Letter from Grace Greenwood to James Fields, Nov 11, 1848

Dublin Core

Title

Letter from Grace Greenwood to James Fields, Nov 11, 1848

Subject

Frustration
Lippincott, Sara Jane (pseudonym: Grace Greenwood), 1832-1904
Praise
Humor
Arts--Literature

Description

Greenwood is dissatisfied with Fields' previous hastily written letter as he forgot to refer to her concerns regarding the publishing of her poems. She is still intent on publishing her poems in a separate volume and asks Fields to solely publish her prose as mixing up poetry and prose would not go well.
Greenwood also thanks Fields for the copy of Doctor Bolens' new edition whose poetry she passionately admires. She further wants him to send his own collection of poems.

Credit

Huntington Library, James Thomas Fields Papers and Addenda

Creator

Lippincott, Sara Jane (pseudonym: Grace Greenwood), 1832-1904

Source

Huntington, JTFP, Box 41, FI 1748

Date

1848-11-11

Type

Reference

Letter Item Type Metadata

Text

[page 1] My dear friend
Your "hasty plate" of epistolary lout [?] came duly to hand. When you are obliged to write me another such a hurried letter just put it off till the next time. Why, it was no answer to mine at all, at all. you say nothing to my proposition of publishing my poems separately, or in some way making two volumes out of the concern [?]. I do not quite like the idea of mixing up the poetry with the prose, making the publication an odd affair, "neither fish, flesh nor good red herring". Suppose you should only publish prose for me, and let the poetry go to. some other publisher. But perhaps this is looking and asking you to work to [sic] far ahead. N'importe, your eyes will +++ be dazzled by the splendid vision of +++. thus in the dim distance — afar amidst [?] the dark mountains of space [?]. Well, I suppose that by this time. you have read that poem. I hope

[page 2] Webster was sober, yet I can but fear that you, my friend were intoxicated. with applause. for I would not insinuate that when with the +++ was you would do as the +++ do. Why do you +++  +++ [inserted] me by writing my name "Sara J. Clarke". I know that it is (the J.) is a very respectable member of the alphabet, but I can lay claim only to +++ and in expression.- "a poor thing, but mine own." Thanks "not loud but deep" for your offer of a copy of Bolens' new Ed. [edition?] you know well my passionate admiration of the Doctor's poetry, which unlike his medicine is "not hard to take". Send the book if possible. Oh my friend! And at "one good turn deserves another", send at the same time, your own collection of poems published some time, and at my "rejoiced spirit,- aint [sic] them a Longfellowan touch! - and let my rejoiced spirit I say, wander the +++. the pleasant. +++ of Poetry as well as his +++ in the beautiful Homes of the Nine. It is well I had not the +++ that  +++ viva voce, for I could not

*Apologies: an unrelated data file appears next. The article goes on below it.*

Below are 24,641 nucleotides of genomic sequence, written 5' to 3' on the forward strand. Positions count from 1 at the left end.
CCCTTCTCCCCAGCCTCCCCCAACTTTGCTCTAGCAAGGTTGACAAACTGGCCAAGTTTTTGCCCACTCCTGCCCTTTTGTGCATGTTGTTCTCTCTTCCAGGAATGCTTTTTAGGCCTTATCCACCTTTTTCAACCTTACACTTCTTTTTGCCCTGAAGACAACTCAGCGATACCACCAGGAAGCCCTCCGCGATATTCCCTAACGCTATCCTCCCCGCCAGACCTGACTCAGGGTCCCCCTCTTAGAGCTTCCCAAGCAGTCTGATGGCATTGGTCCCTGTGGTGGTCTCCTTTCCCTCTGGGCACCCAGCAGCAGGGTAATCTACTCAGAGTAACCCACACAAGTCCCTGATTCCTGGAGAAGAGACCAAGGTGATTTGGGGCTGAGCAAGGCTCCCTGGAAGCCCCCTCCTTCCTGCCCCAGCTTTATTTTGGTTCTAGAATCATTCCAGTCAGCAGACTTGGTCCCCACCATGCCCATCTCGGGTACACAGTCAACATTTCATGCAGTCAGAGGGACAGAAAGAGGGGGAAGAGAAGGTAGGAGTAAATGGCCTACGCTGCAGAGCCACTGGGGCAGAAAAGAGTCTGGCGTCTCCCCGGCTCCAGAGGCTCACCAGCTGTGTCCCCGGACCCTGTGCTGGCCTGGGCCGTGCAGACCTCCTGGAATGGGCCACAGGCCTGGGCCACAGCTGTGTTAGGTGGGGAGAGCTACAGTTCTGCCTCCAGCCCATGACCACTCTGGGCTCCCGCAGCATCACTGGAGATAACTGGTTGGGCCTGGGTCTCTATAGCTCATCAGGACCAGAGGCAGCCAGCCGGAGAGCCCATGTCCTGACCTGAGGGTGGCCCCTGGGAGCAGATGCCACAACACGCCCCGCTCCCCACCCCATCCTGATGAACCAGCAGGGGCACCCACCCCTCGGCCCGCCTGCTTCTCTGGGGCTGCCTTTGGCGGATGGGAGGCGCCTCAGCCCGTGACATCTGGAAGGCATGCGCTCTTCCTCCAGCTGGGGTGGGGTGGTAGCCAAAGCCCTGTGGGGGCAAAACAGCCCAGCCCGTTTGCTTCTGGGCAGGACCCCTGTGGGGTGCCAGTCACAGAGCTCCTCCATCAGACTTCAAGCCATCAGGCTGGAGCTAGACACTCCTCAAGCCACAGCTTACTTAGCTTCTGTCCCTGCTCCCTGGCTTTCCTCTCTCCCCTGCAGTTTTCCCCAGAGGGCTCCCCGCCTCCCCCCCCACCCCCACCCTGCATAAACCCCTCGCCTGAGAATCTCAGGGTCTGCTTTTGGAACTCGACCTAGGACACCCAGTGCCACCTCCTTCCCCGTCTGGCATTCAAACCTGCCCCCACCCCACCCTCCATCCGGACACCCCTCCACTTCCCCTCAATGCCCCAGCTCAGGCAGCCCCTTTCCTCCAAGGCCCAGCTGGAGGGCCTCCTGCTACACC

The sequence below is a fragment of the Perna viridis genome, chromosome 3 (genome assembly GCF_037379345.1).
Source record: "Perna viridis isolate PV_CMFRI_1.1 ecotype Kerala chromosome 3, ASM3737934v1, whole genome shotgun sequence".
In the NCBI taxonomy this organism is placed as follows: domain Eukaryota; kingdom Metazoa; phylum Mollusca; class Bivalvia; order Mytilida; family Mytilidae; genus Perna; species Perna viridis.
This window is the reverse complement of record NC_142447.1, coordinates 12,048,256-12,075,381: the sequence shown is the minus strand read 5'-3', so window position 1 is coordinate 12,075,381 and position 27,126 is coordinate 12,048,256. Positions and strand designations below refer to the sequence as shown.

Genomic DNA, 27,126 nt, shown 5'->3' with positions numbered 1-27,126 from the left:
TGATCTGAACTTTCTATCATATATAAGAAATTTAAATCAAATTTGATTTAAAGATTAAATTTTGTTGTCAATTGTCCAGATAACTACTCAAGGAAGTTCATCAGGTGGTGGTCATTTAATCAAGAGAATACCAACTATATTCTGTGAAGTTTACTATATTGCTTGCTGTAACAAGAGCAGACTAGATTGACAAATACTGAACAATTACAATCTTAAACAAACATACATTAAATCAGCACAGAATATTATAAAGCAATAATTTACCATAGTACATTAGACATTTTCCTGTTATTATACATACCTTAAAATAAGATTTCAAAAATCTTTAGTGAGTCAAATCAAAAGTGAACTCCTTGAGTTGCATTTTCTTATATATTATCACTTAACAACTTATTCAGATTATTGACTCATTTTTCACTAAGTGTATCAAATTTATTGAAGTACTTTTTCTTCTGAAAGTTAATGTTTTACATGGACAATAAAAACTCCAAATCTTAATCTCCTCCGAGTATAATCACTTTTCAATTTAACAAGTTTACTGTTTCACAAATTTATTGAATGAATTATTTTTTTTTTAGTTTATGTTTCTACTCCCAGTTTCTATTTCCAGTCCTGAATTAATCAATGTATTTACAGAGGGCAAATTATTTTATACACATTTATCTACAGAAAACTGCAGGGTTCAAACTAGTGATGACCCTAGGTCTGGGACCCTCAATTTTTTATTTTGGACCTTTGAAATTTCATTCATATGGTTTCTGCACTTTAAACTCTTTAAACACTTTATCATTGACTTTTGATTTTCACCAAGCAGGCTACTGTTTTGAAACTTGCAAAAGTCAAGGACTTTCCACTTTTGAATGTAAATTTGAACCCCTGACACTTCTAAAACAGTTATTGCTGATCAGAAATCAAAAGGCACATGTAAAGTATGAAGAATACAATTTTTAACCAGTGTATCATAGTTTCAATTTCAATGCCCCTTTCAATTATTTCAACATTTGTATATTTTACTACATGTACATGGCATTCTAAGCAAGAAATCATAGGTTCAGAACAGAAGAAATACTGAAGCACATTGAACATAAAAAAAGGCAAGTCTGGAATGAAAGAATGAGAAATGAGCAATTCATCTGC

[page 3] have looked in your face afterward. You could send the books by mail to Tallston [?] Pa [Pennsylvania?] - or by Adams express, to me, care of G. M. Harton [?], Pittsburgh. Pardon the nonsense of this letter. In great haste.
Sincerely yours
Sara J. Clarke

From

Lippincott, Sara Jane (pseudonym: Grace Greenwood), 1832-1904

To

Fields, James Thomas, 1817-1881

Location

New Brighton, PA, US

Geocode (Latitude)

40.7303434

Geocode (Longitude)

-80.3100627

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Geolocation

Citation

Lippincott, Sara Jane (pseudonym: Grace Greenwood), 1832-1904, “Letter from Grace Greenwood to James Fields, Nov 11, 1848,” Archival Gossip Collection, accessed August 10, 2022, https://www.archivalgossip.com/collection/items/show/730.

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